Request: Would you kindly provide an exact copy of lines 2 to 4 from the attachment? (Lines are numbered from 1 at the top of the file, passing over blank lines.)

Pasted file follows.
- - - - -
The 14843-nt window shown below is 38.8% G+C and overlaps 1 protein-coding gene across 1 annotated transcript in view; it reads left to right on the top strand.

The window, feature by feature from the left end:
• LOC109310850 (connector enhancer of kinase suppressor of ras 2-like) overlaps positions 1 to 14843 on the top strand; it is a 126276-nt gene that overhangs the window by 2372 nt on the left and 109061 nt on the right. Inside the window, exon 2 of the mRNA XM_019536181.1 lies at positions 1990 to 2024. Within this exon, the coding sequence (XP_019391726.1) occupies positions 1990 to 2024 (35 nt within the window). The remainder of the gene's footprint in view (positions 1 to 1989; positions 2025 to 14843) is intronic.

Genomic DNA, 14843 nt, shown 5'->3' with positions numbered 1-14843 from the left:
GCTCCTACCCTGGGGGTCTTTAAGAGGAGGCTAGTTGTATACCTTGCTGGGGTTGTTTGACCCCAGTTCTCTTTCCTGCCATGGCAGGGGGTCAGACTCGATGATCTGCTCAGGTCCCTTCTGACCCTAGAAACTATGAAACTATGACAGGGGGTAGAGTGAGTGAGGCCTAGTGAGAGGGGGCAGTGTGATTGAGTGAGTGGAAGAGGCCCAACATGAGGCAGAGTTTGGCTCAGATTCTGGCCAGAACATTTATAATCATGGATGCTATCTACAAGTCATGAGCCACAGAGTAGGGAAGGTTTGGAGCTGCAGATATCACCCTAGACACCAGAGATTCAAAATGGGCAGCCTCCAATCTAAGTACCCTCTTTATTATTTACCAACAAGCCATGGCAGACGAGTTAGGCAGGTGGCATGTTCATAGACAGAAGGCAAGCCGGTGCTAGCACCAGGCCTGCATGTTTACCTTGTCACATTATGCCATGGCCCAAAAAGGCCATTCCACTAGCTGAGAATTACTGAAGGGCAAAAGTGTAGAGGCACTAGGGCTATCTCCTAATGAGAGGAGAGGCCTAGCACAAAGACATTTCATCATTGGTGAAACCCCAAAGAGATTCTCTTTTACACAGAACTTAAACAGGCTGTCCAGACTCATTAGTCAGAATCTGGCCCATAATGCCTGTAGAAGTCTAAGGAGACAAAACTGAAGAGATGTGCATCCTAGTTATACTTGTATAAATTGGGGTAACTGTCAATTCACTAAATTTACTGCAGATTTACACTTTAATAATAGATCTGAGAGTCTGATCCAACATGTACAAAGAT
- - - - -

The window, feature by feature from the left end:
• LOC109310850 (connector enhancer of kinase suppressor of ras 2-like) overlaps positions 1 to 14843 on the top strand; it is a 126276-nt gene that overhangs the window by 2372 nt on the left and 109061 nt on the right. Inside the window, exon 2 of the mRNA XM_019536181.1 lies at positions 1990 to 2024. Within this exon, the coding sequence (XP_019391726.1) occupies positions 1990 to 2024 (35 nt within the window). The remainder of the gene's footprint in view (positions 1 to 1989; positions 2025 to 14843) is intronic.

Genomic DNA, 14843 nt, shown 5'->3' with positions numbered 1-14843 from the left: